Bertschi School Living Science Building – KMD Architects – US
Architect: KMD Architects
Location: Seattle, Washington, US
Project area: 5,225 ft²
Construction cost: $930,000 (est.)
Project Year: 2011
Owner/Tenant: The Bertschi School
Photographs: Benjamin Benschneider
The project is an elementary school science wing located in the Capitol Hill neighborhood of Seattle, Washington. The building is 1,425 square feet plus a 3,800 square foot site. Construction began in June 2010 and was occupied in February 2011.
Because this project is slated to meet the Living Building Challenge 2.0, it involves a non-traditional, highly-collaborative process. Additionally, all of the project’s design and preconstruction services were performed pro-bono. The unique challenges of a Living Building require that a team take an integrative approach from the very outset. All members of the design team, including stakeholders and key collaborators such as the city and county were involved in every decision from the project’s inception. This proved to be a not only necessary, but successful approach as well. It allowed the team to make decisions with all necessary parties involved and find the solution that would be most beneficial and sustainable for the project.
The building envelope is a highly-insulated wood stud framed wall with environmentally safe insulation, FSC certified and regionally sourced wood. Insulating curtain walls and storefront systems were used for the glazing which provided a low-u value and high transmittance of visible light. There are two types of roofs on this building; a metal roof and green roof. The metal roof is reflective and recycled and is used to capture all the on-site rainwater. The green roof also helps to reduce heat island effect while treating storm water. All of these materials were chosen because of their low environmental impact from their recycled content and local sourcing, to the reduction in building energy they will provide.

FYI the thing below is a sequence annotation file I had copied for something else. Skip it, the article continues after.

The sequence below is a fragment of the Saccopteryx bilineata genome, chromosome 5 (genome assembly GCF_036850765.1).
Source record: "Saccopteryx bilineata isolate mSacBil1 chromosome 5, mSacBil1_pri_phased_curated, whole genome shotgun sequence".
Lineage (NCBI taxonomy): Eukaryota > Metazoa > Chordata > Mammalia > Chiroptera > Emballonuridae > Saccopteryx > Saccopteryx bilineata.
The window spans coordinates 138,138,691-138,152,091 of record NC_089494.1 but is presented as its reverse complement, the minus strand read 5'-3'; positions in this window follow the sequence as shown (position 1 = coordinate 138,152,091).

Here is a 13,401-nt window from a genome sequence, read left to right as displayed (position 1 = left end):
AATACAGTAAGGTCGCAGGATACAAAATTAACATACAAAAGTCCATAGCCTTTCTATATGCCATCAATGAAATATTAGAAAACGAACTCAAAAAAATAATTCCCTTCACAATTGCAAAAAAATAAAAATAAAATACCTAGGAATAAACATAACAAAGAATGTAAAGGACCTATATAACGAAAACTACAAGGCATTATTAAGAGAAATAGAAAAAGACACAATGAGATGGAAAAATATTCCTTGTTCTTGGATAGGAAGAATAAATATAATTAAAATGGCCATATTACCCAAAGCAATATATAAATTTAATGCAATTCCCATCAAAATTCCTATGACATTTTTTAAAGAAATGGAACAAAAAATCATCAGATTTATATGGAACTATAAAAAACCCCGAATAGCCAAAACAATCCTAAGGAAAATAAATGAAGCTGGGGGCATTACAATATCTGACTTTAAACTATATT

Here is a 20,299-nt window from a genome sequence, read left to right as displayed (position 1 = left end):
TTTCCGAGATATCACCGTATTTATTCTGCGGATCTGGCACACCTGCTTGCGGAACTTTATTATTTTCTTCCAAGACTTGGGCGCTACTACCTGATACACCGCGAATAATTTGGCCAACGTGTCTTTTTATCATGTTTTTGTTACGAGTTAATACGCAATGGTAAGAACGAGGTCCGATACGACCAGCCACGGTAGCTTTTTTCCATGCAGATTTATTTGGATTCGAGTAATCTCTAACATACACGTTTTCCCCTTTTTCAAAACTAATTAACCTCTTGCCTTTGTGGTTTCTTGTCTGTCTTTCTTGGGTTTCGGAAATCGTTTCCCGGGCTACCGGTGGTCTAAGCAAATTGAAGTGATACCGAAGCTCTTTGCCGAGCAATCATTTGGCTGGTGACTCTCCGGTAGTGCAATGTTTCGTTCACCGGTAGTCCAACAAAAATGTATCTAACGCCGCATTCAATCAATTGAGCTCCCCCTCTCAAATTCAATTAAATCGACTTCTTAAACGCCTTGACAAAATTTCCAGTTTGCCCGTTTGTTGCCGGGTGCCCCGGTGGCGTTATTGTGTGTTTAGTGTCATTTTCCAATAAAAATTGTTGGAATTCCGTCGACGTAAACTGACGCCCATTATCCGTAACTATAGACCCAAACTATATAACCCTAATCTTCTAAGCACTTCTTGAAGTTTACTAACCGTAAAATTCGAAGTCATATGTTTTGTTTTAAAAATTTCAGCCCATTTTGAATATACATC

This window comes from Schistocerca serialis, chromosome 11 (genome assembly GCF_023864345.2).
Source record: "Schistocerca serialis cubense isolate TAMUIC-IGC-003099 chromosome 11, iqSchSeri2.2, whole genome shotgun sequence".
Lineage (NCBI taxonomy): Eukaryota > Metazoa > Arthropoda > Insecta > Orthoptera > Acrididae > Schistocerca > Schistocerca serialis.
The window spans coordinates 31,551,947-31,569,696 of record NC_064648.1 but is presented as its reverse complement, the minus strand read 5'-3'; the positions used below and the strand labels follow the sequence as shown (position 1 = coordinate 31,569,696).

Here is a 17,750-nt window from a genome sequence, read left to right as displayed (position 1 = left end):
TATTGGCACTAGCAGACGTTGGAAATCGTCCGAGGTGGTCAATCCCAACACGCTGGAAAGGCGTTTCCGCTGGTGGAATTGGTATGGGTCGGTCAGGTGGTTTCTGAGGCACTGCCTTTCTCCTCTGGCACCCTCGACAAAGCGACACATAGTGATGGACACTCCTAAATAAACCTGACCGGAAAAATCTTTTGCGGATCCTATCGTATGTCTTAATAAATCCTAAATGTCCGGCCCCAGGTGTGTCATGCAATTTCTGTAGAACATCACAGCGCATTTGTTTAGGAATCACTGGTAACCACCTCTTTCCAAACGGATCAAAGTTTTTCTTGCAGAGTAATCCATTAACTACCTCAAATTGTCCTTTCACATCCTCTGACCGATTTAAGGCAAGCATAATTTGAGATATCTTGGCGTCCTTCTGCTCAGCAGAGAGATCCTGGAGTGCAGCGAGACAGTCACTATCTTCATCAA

Having a project that is oriented predominantly to the north provides great daylighting. This was a major consideration as the building requires good natural light for a school and needs to reduce the electrical lighting load. It exceeds the LEED standard for daylighting in schools. This is accomplished by a variety of thoughtfully placed, clerestory windows, skylights and Solatubes. Daylight sensors are also installed to help reduce electrical demand and a large curtainwall in the Ecohouse or greenhouse section of the classroom creates a fully daylit classroom space.
The mechanical equipment in the traditional sense is quite minimal in this building. There is no central HVAC system but rather just an energy recovery ventilator. This helps to create an extremely efficient indoor environment while not wasting any excess heat from the building. The primary heat for the building is provided through anhydronic radiant floor system. The plumbing system for this building includes a variety of water treatment and storage measures. This includes cisterns, gray water holding and filter tanks, carbon filters and UV filters which can treat water to potable standards.